It is not apparent who the author of this article was, but it would have been helpful had he given supporting Scriptural or secular historical evidence to justify his bold assertion, for this is not the majority view in the standard reference works (which we will soon see) on the subject both Jewish and non-Jewish.

Let us now review a number of other scholarly sources with regard to the weekly cycle and see what they have to say.

The Origins of the Weekly Cycle

Of the origin of the (traditional) weekly cycle and the pagan origins of the lunar the Jewish Encyclopedia states (in contradistinction to the above quoted Universal Jewish Encyclopedia) in an article entitled “Chronology” :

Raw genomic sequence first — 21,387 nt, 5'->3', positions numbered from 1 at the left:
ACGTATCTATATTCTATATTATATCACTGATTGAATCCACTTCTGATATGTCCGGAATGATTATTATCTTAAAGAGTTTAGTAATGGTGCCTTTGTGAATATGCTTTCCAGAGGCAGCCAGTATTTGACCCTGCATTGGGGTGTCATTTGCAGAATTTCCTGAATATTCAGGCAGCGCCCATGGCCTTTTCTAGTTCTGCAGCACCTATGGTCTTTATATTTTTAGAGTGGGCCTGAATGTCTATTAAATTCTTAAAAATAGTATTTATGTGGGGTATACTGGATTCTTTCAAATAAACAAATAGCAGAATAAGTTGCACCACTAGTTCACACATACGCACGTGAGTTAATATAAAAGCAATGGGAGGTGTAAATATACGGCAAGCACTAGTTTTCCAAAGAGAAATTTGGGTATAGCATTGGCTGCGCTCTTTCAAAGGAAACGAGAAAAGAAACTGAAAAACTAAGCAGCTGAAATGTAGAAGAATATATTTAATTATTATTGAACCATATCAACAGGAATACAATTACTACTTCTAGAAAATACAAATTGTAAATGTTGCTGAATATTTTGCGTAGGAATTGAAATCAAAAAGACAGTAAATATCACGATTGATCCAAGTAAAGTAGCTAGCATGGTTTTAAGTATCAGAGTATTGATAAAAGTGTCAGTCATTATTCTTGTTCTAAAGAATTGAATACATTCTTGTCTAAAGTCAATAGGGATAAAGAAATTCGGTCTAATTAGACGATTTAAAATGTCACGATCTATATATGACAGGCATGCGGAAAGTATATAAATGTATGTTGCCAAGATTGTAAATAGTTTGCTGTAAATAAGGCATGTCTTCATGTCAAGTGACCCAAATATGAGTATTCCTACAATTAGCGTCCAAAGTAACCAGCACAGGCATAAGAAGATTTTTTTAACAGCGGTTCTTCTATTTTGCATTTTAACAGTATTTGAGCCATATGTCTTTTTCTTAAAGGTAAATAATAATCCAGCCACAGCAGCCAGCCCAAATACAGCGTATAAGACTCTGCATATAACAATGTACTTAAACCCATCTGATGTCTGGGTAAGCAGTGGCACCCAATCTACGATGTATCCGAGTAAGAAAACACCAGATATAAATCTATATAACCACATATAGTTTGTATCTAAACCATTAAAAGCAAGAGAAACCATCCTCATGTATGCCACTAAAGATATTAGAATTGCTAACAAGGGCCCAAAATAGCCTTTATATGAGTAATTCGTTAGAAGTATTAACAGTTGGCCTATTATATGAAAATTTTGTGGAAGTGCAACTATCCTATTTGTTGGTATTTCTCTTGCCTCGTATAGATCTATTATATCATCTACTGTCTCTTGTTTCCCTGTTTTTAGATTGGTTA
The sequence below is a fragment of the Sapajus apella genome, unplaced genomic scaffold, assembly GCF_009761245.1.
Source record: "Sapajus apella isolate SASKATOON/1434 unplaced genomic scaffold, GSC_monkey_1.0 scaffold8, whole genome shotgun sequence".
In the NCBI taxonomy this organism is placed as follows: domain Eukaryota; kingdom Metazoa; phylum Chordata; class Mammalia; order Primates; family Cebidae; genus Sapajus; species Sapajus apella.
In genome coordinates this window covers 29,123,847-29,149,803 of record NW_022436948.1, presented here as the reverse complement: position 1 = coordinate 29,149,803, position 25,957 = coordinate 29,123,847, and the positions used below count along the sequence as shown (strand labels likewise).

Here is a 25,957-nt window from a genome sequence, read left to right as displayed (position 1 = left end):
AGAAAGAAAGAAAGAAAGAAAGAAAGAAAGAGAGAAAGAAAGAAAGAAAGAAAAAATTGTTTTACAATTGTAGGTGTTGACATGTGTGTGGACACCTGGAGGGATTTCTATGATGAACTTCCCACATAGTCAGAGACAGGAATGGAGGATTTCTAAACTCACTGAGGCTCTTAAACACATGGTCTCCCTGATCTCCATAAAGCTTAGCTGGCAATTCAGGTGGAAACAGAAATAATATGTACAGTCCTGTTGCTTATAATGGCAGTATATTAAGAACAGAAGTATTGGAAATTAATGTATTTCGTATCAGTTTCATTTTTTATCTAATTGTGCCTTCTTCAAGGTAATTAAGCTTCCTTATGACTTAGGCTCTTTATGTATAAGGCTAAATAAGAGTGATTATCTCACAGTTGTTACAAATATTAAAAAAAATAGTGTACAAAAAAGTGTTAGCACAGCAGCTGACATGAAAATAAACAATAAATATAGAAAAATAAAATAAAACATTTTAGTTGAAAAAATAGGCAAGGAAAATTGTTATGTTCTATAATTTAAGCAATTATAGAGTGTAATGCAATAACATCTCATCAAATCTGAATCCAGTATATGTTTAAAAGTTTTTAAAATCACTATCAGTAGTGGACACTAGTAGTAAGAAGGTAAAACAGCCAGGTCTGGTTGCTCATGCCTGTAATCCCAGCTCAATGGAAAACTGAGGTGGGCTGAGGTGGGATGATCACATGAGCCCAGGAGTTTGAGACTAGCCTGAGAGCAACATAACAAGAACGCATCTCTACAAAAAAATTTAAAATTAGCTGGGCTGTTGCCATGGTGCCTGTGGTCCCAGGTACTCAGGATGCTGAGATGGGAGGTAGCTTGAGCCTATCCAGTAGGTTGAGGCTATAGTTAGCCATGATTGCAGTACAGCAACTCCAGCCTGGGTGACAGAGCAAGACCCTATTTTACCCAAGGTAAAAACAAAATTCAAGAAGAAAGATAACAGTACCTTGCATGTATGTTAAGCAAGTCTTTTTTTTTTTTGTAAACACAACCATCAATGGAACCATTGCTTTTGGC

“The week, with the attribution of each day to one of the seven planets, is one of the most ancient institutions of the Babylonians. This nation commenced the hebdomadal period with the sun, followed by the moon, Mars, Mercury, Jupiter, Venus, and Saturn. Every planet in succession presided over twenty-four hours, but not in the order assumed for their spheres, which was as follows: the sun, Venus, Mercury, the moon, Saturn, Jupiter, Mars. The initial hour of the first day was consecrated to the sun; the twenty-fifth, or the initial hour of the second day, to the moon; the forty-ninth to Mars; the seventy-third to Mercury; the ninety-seventh to Jupiter; the one hundred and twenty-first to Venus; and the one hundred and forty-fifth to Saturn.